Echoing the seminal work of 1960s urban theorist Jane Jacobs, the message that came across clearly to me was the need to invest spaces with complexity and emotion. Those who use spaces in our universities and colleges need to feel connected to them, to like them and to feel some level of control over them. It may be easy to achieve complexity in the multi-layered fabric of an ancient university, with its endless iterations of buildings and the quirky remnants of the past . Far more difficult to inject a degree of soul into ‘new build’. How many of the many new Irish educational buildings bequeathed to us by the Celtic Tiger can genuinely said to be loved by their users; how many excite real creativity; how many genuinely facilitate more open, democratic and collaborative modes of learning? The debate opened up by the Learning Landscapes project in the UK is one that all members of the academic communities in Ireland need to engage in.

Modular universities

December 9, 2008

When I was a student – and indeed, when I was first a university lecturer – universities in these islands (and, I believe, in much of the English-speaking world) all had a similar academic year: it was structured into three ‘terms’, each with typically between eight and ten weeks. The basic teaching unit was a year-long course, which would be examined at the end of the academic year, usually in a written examination which alone would account for the marks on which student progression would be decided. Through the 1980s it became more common to allow some non-examination assessment, but on the whole this remained the standard approach.

However, there was always some awareness that in other countries this was not the norm. European universities had an academic year of two semesters – indeed, not really an academic year, since the semester was the basic unit of progression. American universities also had semesters, but arranged slightly differently.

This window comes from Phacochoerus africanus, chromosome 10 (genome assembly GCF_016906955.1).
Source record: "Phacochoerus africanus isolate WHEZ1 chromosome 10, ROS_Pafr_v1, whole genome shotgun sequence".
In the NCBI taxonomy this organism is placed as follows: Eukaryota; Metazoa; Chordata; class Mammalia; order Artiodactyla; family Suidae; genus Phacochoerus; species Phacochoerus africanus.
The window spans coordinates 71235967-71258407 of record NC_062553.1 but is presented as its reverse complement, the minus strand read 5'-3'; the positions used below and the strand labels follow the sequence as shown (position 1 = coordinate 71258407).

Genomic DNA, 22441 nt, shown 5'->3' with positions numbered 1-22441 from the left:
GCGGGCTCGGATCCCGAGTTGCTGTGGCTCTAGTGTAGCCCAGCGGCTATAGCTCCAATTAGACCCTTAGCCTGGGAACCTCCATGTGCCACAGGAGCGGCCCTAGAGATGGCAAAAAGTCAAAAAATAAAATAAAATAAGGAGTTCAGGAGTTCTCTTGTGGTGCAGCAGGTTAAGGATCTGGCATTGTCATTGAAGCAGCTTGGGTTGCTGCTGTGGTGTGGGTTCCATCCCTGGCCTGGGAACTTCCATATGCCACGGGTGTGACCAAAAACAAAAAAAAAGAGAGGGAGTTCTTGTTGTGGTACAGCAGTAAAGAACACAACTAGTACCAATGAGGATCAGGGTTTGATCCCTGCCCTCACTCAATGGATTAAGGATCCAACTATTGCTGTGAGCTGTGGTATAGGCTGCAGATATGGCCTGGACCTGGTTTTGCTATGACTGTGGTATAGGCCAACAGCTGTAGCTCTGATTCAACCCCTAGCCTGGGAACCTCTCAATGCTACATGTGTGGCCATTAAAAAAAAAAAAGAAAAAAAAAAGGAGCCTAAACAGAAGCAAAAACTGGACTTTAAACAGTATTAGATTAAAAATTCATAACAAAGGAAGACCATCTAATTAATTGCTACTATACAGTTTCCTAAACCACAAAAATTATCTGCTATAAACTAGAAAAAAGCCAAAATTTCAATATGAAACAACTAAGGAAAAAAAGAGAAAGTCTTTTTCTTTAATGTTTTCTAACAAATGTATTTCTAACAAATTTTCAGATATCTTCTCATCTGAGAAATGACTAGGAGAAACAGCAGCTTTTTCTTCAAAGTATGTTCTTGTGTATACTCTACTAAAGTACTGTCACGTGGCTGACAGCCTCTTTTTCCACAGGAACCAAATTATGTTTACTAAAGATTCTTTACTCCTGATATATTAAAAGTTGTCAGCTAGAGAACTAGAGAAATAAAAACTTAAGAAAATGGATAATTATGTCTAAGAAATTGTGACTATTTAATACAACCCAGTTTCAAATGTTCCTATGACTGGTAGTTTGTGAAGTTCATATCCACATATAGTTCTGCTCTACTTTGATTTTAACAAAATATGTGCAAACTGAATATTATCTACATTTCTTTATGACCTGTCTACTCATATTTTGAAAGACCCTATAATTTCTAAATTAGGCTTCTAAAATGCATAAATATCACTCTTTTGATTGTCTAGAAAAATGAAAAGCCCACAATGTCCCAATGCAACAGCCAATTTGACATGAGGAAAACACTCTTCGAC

The first university in these islands to adopt a semester-based framework was Stirling, which from its foundation in the 1960s had a different view of how student learning and progression should be arranged. From its opening  in 1967, Stirling offered students modular programmes, under which students had to build up ‘credits’ in order to qualify for graduation, and these credits were awarded for the successful completion of a ‘module’; the modules were the ‘courses’ offered to students, and within certain guidelines students could put together their own menu of modules leading to their degree.

On the whole the Stirling model was frowned upon by most universities, and the suspicion was often voiced that this approach to teaching amounted to a ‘dumbing down’ of university study. It didn’t help that in Britain the other early adopters were polytechnics. However, by the 1990s some universities began to look favourably on modularisation, with the University of East Anglia and Bristol University being among the first. And by the end of the 1990s semesterisation and modularisation had become a tidal wave in Britain, sweeping along the overwhelming majority of institutions. At the time I was a Professor at the University of Hull, and in the mid-1990s we semesterised and modularised. It would be fair to say that there was a lot of scepticism in the academic community, not least because those who pushed for the introduction were sometimes very bad at explaining why it should be done, beyond pointing to the fact that everyone else was doing it.